which represent about 15 percent of the hardwood forest land area,
furnish more than 20 percent of the total hardwood lumber production.
The story of early hardwood harvesting in the
Appalachians is one of popularity for the different species. The
first loggers went into the woods and cut white oak and yellow poplar
24 inches and larger in diameter. Timber harvest in the mountains
continued to rise, with peak production reached in 1909 and 1910.
During this period of timber production, the supply
seemed infinite. Mammoth machines moved through the woods, knocking
down what was not harvested and leaving great quantities of wasted
wood in their wake. Following the harvests, fires often moved through
the area, burning not only trees, but the soil as well, causing
serious damage to the forest environment. The miracle of nature
provided the vitality to recover from the devastating fires and today
the forests have regenerated.
In the old days of virgin timber, trees were cut for
use and to clear the land. Now, with our frontier gone and our second
growth timber before us, we are growing trees for use and changing our
forest practices to meet not only the demands of today but the
anticipated demands of generations to come. Today, landowners and
operators alike have professional foresters in their employ who guide
the destiny of our public, private and industrial forests.
As our ancestors found wood important to their daily
lives, we find it essential today. Have you ever wondered what it
would be like to live a week without touching anything that required
the cutting of a tree. There would be no newspapers, magazines or
books. Food would be very hard to find. New homes could not be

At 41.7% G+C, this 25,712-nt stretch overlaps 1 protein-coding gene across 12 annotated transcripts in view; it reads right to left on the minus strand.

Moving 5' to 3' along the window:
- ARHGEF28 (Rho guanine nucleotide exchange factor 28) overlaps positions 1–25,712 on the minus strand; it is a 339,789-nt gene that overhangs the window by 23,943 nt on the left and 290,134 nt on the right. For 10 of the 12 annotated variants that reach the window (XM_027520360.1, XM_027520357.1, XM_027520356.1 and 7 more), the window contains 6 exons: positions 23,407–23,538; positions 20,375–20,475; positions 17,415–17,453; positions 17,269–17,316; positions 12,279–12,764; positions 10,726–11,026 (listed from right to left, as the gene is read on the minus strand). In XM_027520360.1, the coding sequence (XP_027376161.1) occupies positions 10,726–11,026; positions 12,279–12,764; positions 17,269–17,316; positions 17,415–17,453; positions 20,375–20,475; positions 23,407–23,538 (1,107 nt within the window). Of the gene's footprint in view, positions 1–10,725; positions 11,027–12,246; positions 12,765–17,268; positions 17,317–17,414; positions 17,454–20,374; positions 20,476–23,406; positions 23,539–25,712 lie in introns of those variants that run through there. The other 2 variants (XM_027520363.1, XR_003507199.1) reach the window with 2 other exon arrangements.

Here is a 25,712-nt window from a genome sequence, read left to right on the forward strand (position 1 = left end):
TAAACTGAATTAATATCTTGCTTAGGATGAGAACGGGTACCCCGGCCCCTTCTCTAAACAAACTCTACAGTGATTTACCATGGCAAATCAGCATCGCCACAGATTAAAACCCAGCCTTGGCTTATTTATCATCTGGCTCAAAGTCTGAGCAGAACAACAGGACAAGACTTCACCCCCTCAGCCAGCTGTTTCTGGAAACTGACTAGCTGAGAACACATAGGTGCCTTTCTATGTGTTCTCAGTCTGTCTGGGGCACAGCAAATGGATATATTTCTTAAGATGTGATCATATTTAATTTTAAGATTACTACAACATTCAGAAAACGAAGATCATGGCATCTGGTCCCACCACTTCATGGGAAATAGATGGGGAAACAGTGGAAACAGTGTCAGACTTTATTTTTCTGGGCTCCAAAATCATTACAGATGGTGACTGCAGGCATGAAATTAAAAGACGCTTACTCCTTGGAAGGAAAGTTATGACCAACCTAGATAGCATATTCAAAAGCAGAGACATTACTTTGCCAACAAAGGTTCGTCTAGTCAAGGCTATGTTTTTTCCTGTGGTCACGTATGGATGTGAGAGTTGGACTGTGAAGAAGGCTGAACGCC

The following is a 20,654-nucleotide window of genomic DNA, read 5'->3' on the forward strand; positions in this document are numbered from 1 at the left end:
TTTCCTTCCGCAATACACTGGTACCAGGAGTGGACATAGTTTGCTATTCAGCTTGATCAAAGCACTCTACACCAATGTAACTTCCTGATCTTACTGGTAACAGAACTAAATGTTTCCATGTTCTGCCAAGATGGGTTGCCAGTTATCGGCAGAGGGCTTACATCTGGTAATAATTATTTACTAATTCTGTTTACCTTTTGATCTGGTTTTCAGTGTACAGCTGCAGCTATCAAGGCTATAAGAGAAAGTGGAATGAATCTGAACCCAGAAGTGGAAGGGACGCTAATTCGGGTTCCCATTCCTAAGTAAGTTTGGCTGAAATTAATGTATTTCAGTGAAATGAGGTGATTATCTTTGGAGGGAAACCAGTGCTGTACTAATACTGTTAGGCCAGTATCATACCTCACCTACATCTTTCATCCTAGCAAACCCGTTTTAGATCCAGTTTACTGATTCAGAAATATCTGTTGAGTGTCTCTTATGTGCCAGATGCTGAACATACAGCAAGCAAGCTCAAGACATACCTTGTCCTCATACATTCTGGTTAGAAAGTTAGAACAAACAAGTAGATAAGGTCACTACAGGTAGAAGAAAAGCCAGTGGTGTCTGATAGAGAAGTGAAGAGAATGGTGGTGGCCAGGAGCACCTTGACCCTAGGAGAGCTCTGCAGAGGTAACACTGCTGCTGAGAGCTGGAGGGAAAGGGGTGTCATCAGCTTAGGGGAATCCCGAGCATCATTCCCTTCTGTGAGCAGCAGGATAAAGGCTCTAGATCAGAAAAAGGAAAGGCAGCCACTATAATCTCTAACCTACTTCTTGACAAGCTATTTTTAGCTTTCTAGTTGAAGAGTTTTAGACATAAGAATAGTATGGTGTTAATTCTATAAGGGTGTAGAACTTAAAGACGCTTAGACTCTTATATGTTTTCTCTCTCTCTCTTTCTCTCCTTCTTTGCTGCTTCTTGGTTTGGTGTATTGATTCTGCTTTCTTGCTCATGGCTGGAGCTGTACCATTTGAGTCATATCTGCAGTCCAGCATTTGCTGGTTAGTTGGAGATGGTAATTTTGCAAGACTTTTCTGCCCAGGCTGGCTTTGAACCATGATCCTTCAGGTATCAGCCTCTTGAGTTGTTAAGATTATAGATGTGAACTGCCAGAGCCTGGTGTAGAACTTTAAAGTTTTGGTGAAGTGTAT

built. Railroads could not operate. There would be no paper
products---no toilet tissue, paper napkins, bags, boxes or containers.
Fortunately for all of us, we will not run out of
wood in the immediate future. Trees are our only major renewable
resource. Unlike the oil and mineral resources of this nation, trees
can go on forever. If we are intelligent enough as a society to grow,
harvest and manage trees scientifically, we can count on a bountiful
supply of wood forever.
In the harvesting, sawing and processing of logs in
the Appalachian region, thousands of jobs are created. People are
needed to cut the trees, saw them into logs and haul them to
sawmills. There the logs are cut into lumber. Other manufacturing
plants process them into flooring, cabinets, panels, furniture and
various finished products.
Wood industry jobs now require highly skilled people
and provide lifetime occupational employment for those who want
meaningful productive work. Altogether the basic forest industries of
the Appalachian region employ more than 50,000 people, with payrolls
generating millions of dollars. Thus, you can see the forests of this
region play and important part in the daily economic lives of
Forest management practices in the region are making
rapid strides. Future progress will depend on public cooperation and
support. Trees were put here to use. Remember, timber is our only
major natural resource.
There is a direct relationship between the quality
of timber and the quality of all other forest resources. When trees
are maintained in a healthy vigorous condition, all other resources
benefit. When trees are "cultured" or managed, watershed values,
wildlife food and cover, recreational opportunities, and all other
enjoyment values for people are the greatest.